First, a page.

Microsoft has claimed that digital data is no different than paper files in a desk drawer. If the government wants to obtain such files from another country, it needs to go through a foreign treaty process, the company says. Otherwise, it’s up to Congress to change the meaning of the law.

Toward the “Education on demand” market?
LinkedIn to Buy Career-Skills Educator for $1.5 Billion
LinkedIn Corp. has entered the growing market for online learning with its $1.5 billion purchase of Inc., a website that got its start 20 years ago and has since emerged as a leader in professional training videos.
The cash-and-stock deal is LinkedIn’s largest acquisition and gives the professional networking site one of the biggest online libraries of video tutorials, with courses ranging from Web design to digital photography.’s ability to certify the people who have completed courses could also provide valuable data to the millions of recruiters who pay LinkedIn to find and assess potential job candidates. Such credentials can give employers an indication that a candidate has some level of knowledge about a topic, or at least has passed a test about it. But it is unclear if employers will take such nontraditional certifications seriously.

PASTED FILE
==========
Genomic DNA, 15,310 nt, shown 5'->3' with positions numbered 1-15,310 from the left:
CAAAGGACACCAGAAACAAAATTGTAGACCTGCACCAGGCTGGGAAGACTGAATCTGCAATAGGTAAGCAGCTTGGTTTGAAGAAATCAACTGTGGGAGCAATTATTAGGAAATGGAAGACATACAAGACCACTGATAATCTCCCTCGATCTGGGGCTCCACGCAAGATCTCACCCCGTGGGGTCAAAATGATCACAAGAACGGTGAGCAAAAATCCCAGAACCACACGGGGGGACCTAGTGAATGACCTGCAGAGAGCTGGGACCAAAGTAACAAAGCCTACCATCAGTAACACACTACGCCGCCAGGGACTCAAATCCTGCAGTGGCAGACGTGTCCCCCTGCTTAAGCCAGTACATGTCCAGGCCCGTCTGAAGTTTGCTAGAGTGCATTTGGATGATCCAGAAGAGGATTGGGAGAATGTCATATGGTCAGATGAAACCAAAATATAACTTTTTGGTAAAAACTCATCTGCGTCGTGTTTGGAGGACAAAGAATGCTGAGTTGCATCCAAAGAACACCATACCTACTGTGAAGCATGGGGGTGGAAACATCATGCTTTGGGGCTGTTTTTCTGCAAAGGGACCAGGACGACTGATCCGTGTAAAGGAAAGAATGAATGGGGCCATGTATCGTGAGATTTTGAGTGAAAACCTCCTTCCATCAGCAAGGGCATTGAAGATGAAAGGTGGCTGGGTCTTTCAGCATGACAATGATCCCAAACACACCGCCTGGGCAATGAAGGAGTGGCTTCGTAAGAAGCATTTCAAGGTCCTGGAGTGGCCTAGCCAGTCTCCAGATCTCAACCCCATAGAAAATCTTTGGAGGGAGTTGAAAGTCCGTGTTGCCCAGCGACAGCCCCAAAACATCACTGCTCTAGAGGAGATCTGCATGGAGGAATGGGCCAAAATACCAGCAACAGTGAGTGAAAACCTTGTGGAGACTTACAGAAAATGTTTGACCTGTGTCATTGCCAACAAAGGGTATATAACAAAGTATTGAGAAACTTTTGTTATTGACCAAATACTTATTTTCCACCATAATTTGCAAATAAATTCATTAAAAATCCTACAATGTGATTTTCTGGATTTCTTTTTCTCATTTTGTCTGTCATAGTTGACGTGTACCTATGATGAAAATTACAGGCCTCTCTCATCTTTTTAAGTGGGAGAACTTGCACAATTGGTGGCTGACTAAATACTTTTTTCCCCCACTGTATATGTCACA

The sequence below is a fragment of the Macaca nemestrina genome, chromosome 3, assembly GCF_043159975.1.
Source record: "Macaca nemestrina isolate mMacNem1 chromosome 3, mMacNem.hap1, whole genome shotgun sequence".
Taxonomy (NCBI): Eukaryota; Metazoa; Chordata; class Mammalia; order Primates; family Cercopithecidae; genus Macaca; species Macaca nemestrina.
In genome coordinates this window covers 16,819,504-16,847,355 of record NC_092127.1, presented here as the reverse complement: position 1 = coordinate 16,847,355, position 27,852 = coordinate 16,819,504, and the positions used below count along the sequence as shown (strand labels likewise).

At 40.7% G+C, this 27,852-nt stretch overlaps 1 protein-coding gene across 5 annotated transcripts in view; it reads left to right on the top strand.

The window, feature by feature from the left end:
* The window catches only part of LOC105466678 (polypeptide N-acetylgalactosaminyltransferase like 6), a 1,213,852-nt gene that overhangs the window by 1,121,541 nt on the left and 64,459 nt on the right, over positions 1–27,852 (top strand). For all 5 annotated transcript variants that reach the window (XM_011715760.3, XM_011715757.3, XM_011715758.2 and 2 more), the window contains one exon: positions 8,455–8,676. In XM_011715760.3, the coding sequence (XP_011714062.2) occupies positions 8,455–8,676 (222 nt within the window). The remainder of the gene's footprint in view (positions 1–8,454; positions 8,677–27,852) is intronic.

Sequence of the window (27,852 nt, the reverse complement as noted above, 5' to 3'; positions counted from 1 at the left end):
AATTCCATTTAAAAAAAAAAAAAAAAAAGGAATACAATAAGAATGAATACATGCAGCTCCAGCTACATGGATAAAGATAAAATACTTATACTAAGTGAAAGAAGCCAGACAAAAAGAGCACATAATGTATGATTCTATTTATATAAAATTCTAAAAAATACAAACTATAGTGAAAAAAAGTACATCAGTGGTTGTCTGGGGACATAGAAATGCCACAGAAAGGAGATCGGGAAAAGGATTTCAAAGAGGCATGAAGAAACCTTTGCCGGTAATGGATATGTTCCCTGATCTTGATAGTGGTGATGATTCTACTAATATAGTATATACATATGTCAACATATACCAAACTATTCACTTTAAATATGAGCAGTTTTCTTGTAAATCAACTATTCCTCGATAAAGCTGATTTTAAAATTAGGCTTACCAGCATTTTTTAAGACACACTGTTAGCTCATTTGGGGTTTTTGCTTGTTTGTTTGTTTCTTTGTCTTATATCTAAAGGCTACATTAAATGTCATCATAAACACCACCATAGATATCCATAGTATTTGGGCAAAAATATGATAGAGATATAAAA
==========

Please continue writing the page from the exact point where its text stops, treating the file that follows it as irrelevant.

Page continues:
… The overall market for e-learning is estimated to hit $107 billion this year, according to Global Industry Analysts Inc.

Something to distract my students? (Article 5)
Pacapong Combines Class Video Games
Why limit yourself to playing just one classic video game at a time when Pacapong allows you to play four games at once? The four in question being Pac-Man, Pong, Space Invaders, and Donkey Kong. Unfortunately, this combination makes Pacapong fiendishly difficult.
Using the bats from Pong, you launch Pac-Man across the board, collecting pills while avoiding ghosts. And while Pac is doing his thing, YOU have to shoot aliens from Space Invaders while avoiding barrels from Donkey Kong. Simple.
Pacapong, created by developer KingPenguin, is available to download for free on Windows, Mac, and Linux.